Developing culture

Review of board game Neuland by Pevans

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Neuland provoked a lot of interest at Spiel last October, so I have been keen to try it. It comes in a large, but shallow, square box. The bits inside take a little sorting out. The most obvious are the fine, chunky, wooden blocks and pawns for the players. Then there are the card tiles that make up the board, showing the different terrain of Neuland (fields, woods and mountains). And then there are the diamond-shaped cards that represent the various buildings that go on the board – colour coded for the terrain they go on. It all looks – and feels – pretty good.

The idea of the game is that the players are developing their joint civilisation. They set up farms, factories and other buildings (those diamond-shaped pieces). Some of these represent cultural advances, such as the Library, Theatre or Town Hall. Players score points when they provide the materials the cultural advances need, usually at the end of a chain of production. The first player to score all their points (the number depends on how many are playing) wins the game.

The production chain is key to Neuland – it’s the first thing players need to understand or they’ll struggle to see what they’re doing. Everybody starts with a Hunting Lodge and a Lumberjack, which demonstrate the start of the chain. The Hunting Lodge produces food from nothing. The Lumberjack takes the food and produces wood. Wood is the basic requirement to set up some new buildings and can be the raw material for other production (the Paper Mill takes wood and produces paper, for example). Other buildings can take food and produce something. The Quarry provides stone, which is needed to build the more advanced buildings. Mines use food to produce coal, iron ore or silver ore (you decide when you put a Mine on the board), themselves the raw materials for other things.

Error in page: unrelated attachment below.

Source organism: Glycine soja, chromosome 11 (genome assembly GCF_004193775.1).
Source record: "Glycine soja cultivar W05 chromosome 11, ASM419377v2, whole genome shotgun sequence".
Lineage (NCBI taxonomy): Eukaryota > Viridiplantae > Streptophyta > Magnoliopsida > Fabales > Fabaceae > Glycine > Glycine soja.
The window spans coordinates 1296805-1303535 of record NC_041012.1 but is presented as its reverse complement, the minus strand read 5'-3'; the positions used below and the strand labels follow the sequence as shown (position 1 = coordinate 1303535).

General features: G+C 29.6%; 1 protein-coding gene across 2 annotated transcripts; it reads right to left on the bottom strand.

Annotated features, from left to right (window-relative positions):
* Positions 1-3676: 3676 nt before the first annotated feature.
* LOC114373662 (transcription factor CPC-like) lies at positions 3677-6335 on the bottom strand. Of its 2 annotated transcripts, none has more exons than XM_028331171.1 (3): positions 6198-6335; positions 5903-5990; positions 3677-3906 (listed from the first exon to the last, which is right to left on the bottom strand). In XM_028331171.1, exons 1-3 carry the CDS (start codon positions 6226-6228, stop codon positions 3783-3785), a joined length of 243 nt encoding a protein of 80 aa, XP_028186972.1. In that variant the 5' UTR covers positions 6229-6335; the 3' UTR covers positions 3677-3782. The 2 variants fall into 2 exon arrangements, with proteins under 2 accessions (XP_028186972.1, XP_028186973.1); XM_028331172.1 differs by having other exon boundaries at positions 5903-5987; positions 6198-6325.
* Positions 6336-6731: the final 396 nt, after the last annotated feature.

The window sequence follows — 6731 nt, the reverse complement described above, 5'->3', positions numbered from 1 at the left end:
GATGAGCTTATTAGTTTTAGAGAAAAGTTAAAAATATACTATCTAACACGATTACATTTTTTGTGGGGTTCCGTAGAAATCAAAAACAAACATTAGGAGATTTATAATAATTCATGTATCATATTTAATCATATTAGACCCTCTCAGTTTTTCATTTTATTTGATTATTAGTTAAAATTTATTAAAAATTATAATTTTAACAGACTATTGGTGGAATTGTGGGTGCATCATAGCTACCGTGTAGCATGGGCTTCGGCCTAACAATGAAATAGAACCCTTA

At the end of the chain are the various cultural advances. Stone is required to place them on the board, but players need more complex input to claim the victory points. Gaining the points for the Cathedral, for example, requires paper plus coins (produced by the Mint from silver produced by the Smelter from silver ore and coal produced from two Mines). From this you can see the path the game takes. Players start with the simple buildings and produce wood and stone to add more buildings to make more advanced stuff. Then they use the chain they have set up to produce what’s needed to score a cultural advance. Phew! Get your head round that and you have the game cracked.

Interestingly, the markers for products are the large wooden blocks in each player’s colour. The actual product is indicated by the building the block is standing on – a block on a Lumberjack is wood, for example. (There are extra markers to show whether the product of a Mine is coal, iron ore or silver ore.) The activity of the production chain is shown by taking markers on and off the board. So if the wood is used to create paper through the Paper Mill, the marker is removed from the Lumberjack and placed on the Paper Mill. Or, more likely, the player moves the marker from one to the other.

The only restriction on this is that players can’t produce from a building that already has a marker on it. This is an interesting point. There is no ownership of buildings, but players do own the products. So I can spend several turns setting up a chain of buildings only for someone else to use them! A clever tactic on their part, not so clever on mine. So players try to leave product markers on key buildings. This stops anyone else using them and makes sure that the product is available on their next turn. However, players have to use products they have at the start of the turn or they’ll lose them.

Bird's eye view of the Neuland board in play